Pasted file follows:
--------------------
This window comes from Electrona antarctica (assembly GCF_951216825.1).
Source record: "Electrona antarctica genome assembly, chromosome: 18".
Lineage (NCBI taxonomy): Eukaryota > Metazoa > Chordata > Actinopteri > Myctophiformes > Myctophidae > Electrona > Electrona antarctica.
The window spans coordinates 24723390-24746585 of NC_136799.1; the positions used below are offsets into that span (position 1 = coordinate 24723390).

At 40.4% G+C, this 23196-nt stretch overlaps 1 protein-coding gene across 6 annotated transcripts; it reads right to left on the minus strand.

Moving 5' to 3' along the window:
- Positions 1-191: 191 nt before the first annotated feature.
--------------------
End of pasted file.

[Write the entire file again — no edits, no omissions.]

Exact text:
This window comes from Electrona antarctica (assembly GCF_951216825.1).
Source record: "Electrona antarctica genome assembly, chromosome: 18".
Lineage (NCBI taxonomy): Eukaryota > Metazoa > Chordata > Actinopteri > Myctophiformes > Myctophidae > Electrona > Electrona antarctica.
The window spans coordinates 24723390-24746585 of NC_136799.1; the positions used below are offsets into that span (position 1 = coordinate 24723390).

At 40.4% G+C, this 23196-nt stretch overlaps 1 protein-coding gene across 6 annotated transcripts; it reads right to left on the minus strand.

Moving 5' to 3' along the window:
- Positions 1-191: 191 nt before the first annotated feature.